1. mycae_gmx
  2. libatomprobe


libatomprobe is a C++ library to help build atom probe software.

It contains data structures, file readers and algorithms which are useful
in processing the point data generated by atom probe tomography. Using
it, you can write C++ programs that use features within the library

To build this library, you need to have a compiler - the same one as
you use to build your program. You then need to "link" to it. Under
gcc/clang, this is achieved by passing "-latomprobe" during compilation
of your program, after installing the library.

We are really intrested to hear what you have done with this library,
and any feedback or additions that you may  have made. Please contact
us on our forums to tell us what neat things you have done:


We are particularly excited to hear from anyone who might have new
modules to contribute

libatomprobe is distributed under the terms of the GNU General Public
Licence, version 3.0 or greater.

You may use this in your application, provided that if you distribute
your program, you make your program available under the same terms. These
terms are fully detailed in the COPYING file in this folder. 

In summary, two important points are that you need to make the source code
for your program, and this library available to end users. End users must
also be free to similarly distribute the program You may not use technical
measures to prevent users from modifying or compiling the program.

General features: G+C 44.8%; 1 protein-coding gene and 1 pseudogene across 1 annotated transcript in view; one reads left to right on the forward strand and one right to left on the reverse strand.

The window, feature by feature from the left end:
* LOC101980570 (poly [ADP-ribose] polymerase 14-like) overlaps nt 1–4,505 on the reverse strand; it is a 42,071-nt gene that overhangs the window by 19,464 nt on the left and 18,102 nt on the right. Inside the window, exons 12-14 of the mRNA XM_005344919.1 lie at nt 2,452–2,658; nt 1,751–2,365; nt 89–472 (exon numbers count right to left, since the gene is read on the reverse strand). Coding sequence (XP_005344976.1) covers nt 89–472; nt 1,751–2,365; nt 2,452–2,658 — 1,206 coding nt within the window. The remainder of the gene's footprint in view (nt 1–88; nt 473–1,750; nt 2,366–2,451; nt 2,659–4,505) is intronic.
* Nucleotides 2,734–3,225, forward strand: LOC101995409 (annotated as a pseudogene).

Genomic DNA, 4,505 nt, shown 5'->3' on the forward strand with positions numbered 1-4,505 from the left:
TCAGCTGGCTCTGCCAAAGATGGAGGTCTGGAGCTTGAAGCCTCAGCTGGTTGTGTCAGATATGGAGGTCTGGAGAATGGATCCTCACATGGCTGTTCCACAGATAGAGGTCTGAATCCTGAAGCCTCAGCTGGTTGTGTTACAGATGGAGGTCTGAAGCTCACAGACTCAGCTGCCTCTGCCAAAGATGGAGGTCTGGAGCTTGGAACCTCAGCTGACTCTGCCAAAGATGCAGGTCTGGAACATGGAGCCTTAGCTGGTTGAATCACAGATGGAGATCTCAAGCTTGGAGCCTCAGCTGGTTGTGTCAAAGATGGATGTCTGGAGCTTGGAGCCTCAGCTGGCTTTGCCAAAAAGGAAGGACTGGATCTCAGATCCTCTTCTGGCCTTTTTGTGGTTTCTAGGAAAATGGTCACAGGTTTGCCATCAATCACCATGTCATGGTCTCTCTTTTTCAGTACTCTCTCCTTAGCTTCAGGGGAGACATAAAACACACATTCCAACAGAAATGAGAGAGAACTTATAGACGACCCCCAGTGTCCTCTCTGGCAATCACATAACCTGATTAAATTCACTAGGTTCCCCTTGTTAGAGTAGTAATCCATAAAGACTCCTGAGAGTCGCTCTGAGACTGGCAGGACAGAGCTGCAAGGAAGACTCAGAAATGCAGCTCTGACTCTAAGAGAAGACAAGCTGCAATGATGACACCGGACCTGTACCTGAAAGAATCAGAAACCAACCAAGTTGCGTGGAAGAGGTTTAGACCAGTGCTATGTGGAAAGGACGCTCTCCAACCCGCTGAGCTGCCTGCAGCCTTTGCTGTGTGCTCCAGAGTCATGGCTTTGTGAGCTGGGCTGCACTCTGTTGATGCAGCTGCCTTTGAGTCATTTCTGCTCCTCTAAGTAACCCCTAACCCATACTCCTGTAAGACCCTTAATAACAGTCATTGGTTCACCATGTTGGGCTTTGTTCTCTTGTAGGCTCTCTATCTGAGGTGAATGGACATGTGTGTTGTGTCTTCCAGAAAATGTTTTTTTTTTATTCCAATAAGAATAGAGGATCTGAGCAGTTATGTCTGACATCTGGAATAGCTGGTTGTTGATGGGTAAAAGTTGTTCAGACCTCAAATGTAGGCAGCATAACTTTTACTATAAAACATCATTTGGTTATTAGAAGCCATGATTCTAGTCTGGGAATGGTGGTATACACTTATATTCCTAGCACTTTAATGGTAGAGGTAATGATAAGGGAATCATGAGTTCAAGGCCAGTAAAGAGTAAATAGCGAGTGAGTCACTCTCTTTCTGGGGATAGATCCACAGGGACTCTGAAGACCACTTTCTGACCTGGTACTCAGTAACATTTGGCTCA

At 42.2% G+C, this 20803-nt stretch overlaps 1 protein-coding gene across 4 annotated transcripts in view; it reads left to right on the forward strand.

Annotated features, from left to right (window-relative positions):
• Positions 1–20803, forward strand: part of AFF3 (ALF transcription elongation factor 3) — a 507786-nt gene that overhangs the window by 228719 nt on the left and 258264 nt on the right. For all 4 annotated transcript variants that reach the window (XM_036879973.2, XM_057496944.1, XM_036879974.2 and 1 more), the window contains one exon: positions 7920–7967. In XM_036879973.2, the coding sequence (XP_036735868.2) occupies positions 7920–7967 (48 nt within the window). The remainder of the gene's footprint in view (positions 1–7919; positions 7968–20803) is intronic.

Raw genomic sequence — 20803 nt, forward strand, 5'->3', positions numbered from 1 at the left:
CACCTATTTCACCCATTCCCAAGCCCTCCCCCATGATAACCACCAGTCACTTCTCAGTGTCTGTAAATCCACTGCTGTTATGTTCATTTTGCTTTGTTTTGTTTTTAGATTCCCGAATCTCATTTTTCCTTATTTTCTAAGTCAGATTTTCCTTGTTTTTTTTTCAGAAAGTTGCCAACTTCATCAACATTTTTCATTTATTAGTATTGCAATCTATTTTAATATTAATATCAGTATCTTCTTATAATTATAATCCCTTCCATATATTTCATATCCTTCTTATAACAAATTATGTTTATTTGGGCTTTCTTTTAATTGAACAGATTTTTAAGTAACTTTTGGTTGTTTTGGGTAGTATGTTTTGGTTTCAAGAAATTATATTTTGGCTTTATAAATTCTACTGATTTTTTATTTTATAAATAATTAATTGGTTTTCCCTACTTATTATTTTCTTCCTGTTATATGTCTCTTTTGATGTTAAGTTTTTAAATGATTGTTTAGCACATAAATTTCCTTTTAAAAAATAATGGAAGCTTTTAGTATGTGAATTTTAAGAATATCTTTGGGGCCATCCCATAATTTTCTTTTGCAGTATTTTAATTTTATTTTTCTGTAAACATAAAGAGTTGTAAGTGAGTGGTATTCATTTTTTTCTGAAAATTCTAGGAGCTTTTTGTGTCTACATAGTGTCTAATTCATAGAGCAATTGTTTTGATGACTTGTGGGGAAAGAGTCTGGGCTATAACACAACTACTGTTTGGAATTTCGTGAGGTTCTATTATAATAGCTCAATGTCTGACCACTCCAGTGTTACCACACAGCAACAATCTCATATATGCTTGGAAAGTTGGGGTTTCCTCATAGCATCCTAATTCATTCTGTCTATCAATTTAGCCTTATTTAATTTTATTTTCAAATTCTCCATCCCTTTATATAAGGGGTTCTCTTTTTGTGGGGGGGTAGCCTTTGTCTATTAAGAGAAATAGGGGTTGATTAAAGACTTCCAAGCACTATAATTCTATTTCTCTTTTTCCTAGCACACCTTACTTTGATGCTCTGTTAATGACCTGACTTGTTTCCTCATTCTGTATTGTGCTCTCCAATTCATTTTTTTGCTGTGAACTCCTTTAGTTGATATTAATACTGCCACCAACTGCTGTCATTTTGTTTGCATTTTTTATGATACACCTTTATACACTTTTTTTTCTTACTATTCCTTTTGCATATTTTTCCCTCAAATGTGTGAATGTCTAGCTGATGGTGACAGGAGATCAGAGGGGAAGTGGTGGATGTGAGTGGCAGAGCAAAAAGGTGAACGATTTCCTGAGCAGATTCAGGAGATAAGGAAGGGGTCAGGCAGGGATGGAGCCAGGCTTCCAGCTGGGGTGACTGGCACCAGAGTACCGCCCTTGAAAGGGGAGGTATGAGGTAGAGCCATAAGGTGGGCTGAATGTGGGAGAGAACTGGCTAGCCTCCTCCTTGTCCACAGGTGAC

Wikipedia Page:

You need to install the development libraries for these (usually *-dev or *-devel):

You need to install the following helper programs:

Compiling Under Linux
	In the following the "#" is not part of the command. Do not type it in, or cut and paste it.
	it simply shows which lines are commands.

	-install the dependencies using this command as administrator (root):
		# apt-get install libgsl-dev libqhull-dev libxml2-dev libiconv-dev g++ cmake

	dnf install gsl-devel qhull-devel libxml2-devel libiconv-devel 

After installing dependencies:

	- In the folder, tell cmake to perform checks and set up the compile framework:
		# cmake .
	- Compile the library
		# make

	- Install the library
		# make install

Compiling Under OSX

We recommend using "MacPorts" to obtain the dependencies. First install
MacPorts, then install the dependencies like so:
sudo port install gsl qhull cmake gcc libxml2

	cmake .

Compiling Under Cygwin (For windows)
A windows version of the library  can be compiled, to enable running
the program under windows.

Use cygwin (cygwin.com) to install the following libraries

You will also  need these programs to compile the program

To compile, run :
	cmake .

This generates a .dll. You *must* either 

	install the library, or 
	have this in the library path (eg same folder) as the program you are trying to run

If you do not  do this, the program will fail to load, due to a missing

As the libatomprobe library built this way depends on other cygwin
libraries, you *should* run any generated programs form the cygwin

Testing the built library

Tests are in the test folder, e.g.

you can run the unit tests with

This should provide some output and, ideally, not fail.

Debugging vs. Release

By default, the library is built in a debug mode, where extra checks are
performed at run time. This means the library runs slower, but you are
more likely to catch bugs in the usage of the library, and internally
within the library.

To build a "release" (non-debug) version (which is faster), use the
following cmake command:

	cmake -DCMAKE_BUILD_TYPE=Release .

If you built the library in debug mode, you must also build your program
with the "DEBUG" define enabled, when using libatomprobe. If you fail
to do this, your program may experience random crashes whenever you use
code involving libatomprobe.

You can enable extra debugging with "ubsan", if using gcc >=4.9